What to Expect with a Joint Replacement
Once you have tried every conservative treatment for a painful joint, you may be ready to go ahead and just get that joint replaced. Whether it is your shoulder, knee, or hip, there are common treatments and procedures that are followed leading up to this decision. As you will be told in your appointment, this is an elective procedure, so there are important steps to follow that keep you safe and ensure there are no complications with insurance coverage.
The first step includes conservative treatments such as:
- Cortisone injections (knee & shoulder)
- Physical Therapy
- Viscosupplementation (knee)
- Use of an ambulatory aide, such as a walker or cane
Following trying conservative treatments, your physician will have you follow-up and at that point make the decision to go ahead and proceed with a joint replacement. There are multiple factors in the decision to replace a joint, on the patient’s side, as well as the physician’s. Some of the risk factors that will be discussed are obesity, smoking, vascular disease, or other conditions which may impede the body with healing itself. Be prepared, if necessary, to be instructed to lose weight and stop smoking. Also, once the decision is made, there are multiple clearances and tests that much be performed. Some testing includes getting a chest x-ray, EKG, and multiple blood tests. Medical clearance for surgery is another requirement, this may just be with you primary care physician, but depending on your total heath, there may be other required clearances such as cardiac and dental.
Again, this is an elective procedure, and the outcome is based not just on the doctor’s skill, but on your body’s ability to heal and your willingness to participate in your own treatment and well-being. Many physicians will have you participate in what is known as “prehab”, this is essentially similar to the physical therapy you will be doing after the surgery, and will prepare the muscles by increasing strength and flexibility prior the surgery. All of these requirements will take time and effort, but the end result of a successful joint replacement is the culmination of your efforts not only in getting to various appointments and having testing done, but truly participating in your own journey to improved mobility.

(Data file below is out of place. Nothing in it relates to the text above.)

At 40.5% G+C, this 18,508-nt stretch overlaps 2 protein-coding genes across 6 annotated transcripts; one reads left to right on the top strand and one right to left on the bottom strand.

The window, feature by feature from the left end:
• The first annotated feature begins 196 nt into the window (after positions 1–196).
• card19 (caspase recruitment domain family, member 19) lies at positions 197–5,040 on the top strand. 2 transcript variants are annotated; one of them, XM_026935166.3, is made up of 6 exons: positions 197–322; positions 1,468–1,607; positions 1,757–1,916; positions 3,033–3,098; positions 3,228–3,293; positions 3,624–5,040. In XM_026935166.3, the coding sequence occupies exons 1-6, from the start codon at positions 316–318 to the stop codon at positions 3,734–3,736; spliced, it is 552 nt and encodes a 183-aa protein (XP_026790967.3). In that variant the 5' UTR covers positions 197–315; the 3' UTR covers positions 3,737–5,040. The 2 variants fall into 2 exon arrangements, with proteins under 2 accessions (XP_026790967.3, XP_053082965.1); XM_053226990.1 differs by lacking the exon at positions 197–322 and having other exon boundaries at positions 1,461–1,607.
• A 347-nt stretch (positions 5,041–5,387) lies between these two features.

Finally, surgery day! You have already had your preoperative appointment and received all the last minute information such as when to arrive and where to be, as well as any equipment you might need, such as a walker.
Once your surgery is finished, you may be taken for some postoperative x-rays, or to the recovery room. You can also expect to be up or walking around that same day once any effects of the anesthesia wear off. Research has shown that the sooner a patient is up and around the day of surgery, the sooner that healing can begin. In fact, due to this principal, the stay in the hospital (barring any complications) is just one night. You get to go home either to your own home, or if there have been other arrangements made for you, to a facility that can care for you.
This is when actively participating in your health and wellness will be of great importance. You will have skilled nursing care and physical therapists that will come to you in those first couple of weeks. You will work with them, but also have work that you will need to do on your own to kick off the healing process.
After the first two weeks, you will follow-up with your physician. Your incision will be checked, your range of motion assessed, and your overall well-being will also be addressed. Ideally you are expected to use a walker for the first week followed by a cane for the second week. Your medications will be checked at this visit as well. At this point you will either begin outpatient physical therapy, or be instructed to follow a home program depending on your strength and range of motion.
Six weeks after surgery you will follow-up with your physician once again to check on your healing. At this point, barring any major setbacks, you will now be released from care for the year. At that one year mark you will return for an x-ray and follow-up appointment, and then again at five years. Your physician will tell you if you ever have questions or concerns, please get into the office as soon as possible. You are not on your own after that six week appointment! Your physician’s office is always there when you need them, and will not hesitate to see you even if just to remind you of your postoperative precautions or other details you may have forgotten.
You are now ready to embark on a journey of regained mobility, but only if you do the work that is necessary. It is a big decision to make to have a joint replacement surgery, and you need to have a good support system and truly listen to your physician, we all wish you much success!